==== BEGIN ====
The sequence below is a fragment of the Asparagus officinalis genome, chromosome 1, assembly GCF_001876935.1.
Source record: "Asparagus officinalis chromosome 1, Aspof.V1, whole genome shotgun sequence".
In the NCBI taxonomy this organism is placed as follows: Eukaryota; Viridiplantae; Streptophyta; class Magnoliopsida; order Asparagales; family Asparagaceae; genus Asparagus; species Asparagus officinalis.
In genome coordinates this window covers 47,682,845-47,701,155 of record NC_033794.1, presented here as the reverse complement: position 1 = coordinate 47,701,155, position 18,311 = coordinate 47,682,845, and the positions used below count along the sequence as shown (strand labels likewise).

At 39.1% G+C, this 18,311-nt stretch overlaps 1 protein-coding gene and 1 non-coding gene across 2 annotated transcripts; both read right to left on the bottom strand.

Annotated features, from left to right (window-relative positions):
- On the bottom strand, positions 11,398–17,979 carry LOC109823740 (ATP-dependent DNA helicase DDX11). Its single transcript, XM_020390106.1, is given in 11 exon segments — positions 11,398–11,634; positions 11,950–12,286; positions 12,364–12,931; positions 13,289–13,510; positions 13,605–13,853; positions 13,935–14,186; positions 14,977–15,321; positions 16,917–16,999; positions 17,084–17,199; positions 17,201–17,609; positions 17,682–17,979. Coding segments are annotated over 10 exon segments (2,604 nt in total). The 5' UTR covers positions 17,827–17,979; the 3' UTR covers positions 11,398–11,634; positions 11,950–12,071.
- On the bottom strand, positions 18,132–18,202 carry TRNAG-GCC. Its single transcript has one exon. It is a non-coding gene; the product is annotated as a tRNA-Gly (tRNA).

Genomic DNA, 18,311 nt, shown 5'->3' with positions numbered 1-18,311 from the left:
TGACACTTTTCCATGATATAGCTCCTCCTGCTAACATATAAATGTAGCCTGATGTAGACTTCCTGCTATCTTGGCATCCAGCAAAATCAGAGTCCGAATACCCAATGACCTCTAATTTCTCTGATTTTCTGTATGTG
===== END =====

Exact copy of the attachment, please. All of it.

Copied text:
The sequence below is a fragment of the Asparagus officinalis genome, chromosome 1, assembly GCF_001876935.1.
Source record: "Asparagus officinalis chromosome 1, Aspof.V1, whole genome shotgun sequence".
In the NCBI taxonomy this organism is placed as follows: Eukaryota; Viridiplantae; Streptophyta; class Magnoliopsida; order Asparagales; family Asparagaceae; genus Asparagus; species Asparagus officinalis.
In genome coordinates this window covers 47,682,845-47,701,155 of record NC_033794.1, presented here as the reverse complement: position 1 = coordinate 47,701,155, position 18,311 = coordinate 47,682,845, and the positions used below count along the sequence as shown (strand labels likewise).

At 39.1% G+C, this 18,311-nt stretch overlaps 1 protein-coding gene and 1 non-coding gene across 2 annotated transcripts; both read right to left on the bottom strand.

Annotated features, from left to right (window-relative positions):
- On the bottom strand, positions 11,398–17,979 carry LOC109823740 (ATP-dependent DNA helicase DDX11). Its single transcript, XM_020390106.1, is given in 11 exon segments — positions 11,398–11,634; positions 11,950–12,286; positions 12,364–12,931; positions 13,289–13,510; positions 13,605–13,853; positions 13,935–14,186; positions 14,977–15,321; positions 16,917–16,999; positions 17,084–17,199; positions 17,201–17,609; positions 17,682–17,979. Coding segments are annotated over 10 exon segments (2,604 nt in total). The 5' UTR covers positions 17,827–17,979; the 3' UTR covers positions 11,398–11,634; positions 11,950–12,071.
- On the bottom strand, positions 18,132–18,202 carry TRNAG-GCC. Its single transcript has one exon. It is a non-coding gene; the product is annotated as a tRNA-Gly (tRNA).

Genomic DNA, 18,311 nt, shown 5'->3' with positions numbered 1-18,311 from the left:
TGACACTTTTCCATGATATAGCTCCTCCTGCTAACATATAAATGTAGCCTGATGTAGACTTCCTGCTATCTTGGCATCCAGCAAAATCAGAGTCCGAATACCCAATGACCTCTAATTTCTCTGATTTTCTGTATGTG